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Urban Smell Space and Olfactory Reply


Usually, designers (like me) focus more on visually-driven forms and experiences when designing. However, there are many different kinds of human sensations. Apart from the visual, the most dominant senses are smell and taste. As someone with an underdeveloped sense of smell, I like to actively use my sense of smell. However, when I feel the smell of the city, it is usually unpleasant. In a sense, the stench is far more persistent than the scent. So, when we encounter bad smells, we always perceive them. These feelings can affect the experience of life.

Many people have the same bad sense of smell as I do. The New Coronavirus has gone from a highly lethal disease at the beginning to one that seems to have weakened to the point where the symptoms are only like the common cold. It can be said that the immediate impact phase of the New Coronavirus has passed. But the epidemic is not over, with 71%[1] of people in England alone having had New Coronavirus. And it has sequelae, with close to 10% [2]of people suffering severe sequelae and 5% [2]suffering loss of smell or taste. So, attention to these lost or smell-impaired people is also part of social justice.

Smell space research

There have been studies on urban olfactory spaces even before the epidemic.

City Smell Map

Dr. Kate McLean is one of the scholars who have been looking at and acting on this topic since 2014. She argues that “human olfactory perception contributes to our understanding of the world; people are delighted by localized smells and disgusted by those removed from the background. Light olfaction allows people to pre-imagine upcoming events, acts as a summative synthesis of previously witnessed events, and has the ability to evoke situational memory. However, odor landscapes are constantly changing, and transient, volatile odors can easily be overlooked when experienced by ordinary people in everyday urban environments.” [3]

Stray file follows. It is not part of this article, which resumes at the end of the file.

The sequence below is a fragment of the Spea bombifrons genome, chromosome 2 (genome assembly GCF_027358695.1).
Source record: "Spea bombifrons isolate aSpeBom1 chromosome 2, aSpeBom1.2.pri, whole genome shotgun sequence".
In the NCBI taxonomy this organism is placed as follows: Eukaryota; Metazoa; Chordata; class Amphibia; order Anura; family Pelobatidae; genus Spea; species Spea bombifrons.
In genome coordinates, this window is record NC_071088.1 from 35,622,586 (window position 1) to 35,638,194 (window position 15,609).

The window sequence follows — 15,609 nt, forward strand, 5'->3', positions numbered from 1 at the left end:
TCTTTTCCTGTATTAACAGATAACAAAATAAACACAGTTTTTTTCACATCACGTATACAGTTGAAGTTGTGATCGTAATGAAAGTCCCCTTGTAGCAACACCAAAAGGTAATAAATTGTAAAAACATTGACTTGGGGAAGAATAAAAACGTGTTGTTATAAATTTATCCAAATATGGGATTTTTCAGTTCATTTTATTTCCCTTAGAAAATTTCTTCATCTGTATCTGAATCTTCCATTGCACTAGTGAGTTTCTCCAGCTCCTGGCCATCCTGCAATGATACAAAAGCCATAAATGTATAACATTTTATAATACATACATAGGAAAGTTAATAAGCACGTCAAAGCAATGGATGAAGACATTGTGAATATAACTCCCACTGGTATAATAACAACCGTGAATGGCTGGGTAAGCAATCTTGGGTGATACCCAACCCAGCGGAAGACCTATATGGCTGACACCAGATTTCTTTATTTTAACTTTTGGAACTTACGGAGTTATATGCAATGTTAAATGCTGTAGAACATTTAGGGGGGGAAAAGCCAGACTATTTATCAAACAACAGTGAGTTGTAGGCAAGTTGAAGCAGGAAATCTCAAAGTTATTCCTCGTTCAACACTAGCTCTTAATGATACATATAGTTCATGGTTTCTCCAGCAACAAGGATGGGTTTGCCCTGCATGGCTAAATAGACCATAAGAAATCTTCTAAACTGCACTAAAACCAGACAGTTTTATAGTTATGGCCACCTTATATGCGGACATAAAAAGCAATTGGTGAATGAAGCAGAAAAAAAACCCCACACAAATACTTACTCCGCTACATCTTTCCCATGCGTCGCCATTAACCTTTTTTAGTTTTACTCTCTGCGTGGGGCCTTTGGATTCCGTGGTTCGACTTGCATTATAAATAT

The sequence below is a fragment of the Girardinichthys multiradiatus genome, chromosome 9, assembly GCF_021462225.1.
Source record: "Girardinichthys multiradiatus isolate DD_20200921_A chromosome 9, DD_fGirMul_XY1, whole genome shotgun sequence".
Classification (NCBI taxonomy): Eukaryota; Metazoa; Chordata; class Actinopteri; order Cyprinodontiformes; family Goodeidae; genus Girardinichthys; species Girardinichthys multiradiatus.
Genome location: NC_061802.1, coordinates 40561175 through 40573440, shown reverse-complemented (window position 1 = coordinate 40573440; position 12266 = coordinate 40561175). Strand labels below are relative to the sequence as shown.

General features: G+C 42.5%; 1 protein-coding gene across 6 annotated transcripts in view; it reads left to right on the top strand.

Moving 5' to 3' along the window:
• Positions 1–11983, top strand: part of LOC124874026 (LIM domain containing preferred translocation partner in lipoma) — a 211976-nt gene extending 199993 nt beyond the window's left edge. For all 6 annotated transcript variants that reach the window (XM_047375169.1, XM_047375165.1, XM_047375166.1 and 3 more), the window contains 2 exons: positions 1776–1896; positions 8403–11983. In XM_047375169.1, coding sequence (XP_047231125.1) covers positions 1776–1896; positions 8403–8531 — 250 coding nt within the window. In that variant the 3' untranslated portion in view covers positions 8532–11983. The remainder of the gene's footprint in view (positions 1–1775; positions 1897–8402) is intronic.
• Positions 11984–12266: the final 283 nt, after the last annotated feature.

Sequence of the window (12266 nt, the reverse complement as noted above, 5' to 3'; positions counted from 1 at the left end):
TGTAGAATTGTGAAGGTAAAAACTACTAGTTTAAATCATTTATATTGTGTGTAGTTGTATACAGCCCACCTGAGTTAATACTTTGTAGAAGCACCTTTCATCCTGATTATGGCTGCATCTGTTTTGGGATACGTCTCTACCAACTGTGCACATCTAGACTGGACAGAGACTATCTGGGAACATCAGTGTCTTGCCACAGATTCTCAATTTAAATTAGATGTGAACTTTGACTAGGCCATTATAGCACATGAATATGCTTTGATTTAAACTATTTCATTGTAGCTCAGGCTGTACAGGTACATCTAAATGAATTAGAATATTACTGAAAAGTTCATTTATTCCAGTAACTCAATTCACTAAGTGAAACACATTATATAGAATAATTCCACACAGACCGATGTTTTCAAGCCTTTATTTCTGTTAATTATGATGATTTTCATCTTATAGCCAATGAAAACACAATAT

Fig.1 Singapore Smellscape. Image Courtesy of Dr. Kate McLean[1]

So she generated different spatial maps of smells based on different cities. In her research, groups of people of different sizes walk around cities and record the smells they perceive. Although they recorded only the momentary state of the city, they also came up with excellent results. dr. Kate McLean has documented these results in her blog. [4]

Heritage Smell Map

In 2017, a study entitled “The smell of heritage: a framework for the identification, analysis, and archiving of historical smells” was born.  This research aims to identify places and practices where smell is fundamental to their character through a theoretical analysis of the concept and role of smell in heritage guides by exploring evidence of the use of smell in heritage as a tool for communicating with audiences[3]. This is achieved through an experimental evaluation of techniques and methods for analyzing and archiving odors so that they can be documented and preserved.

Many heritage buildings in the UK are worthy of conservation. The study concluded that odor is also a heritage asset worthy of preservation. The source and composition of odors were analyzed by determining the chemical factors of odors in unique heritage room spaces. A final classification table on heritage odors was generated. The table divides the heritage spaces into eight base materials and is subdivided into sub-categories. A link from material to odor was established.[5]

Fig.2 Urban Smellscape Aroma Wheel[2]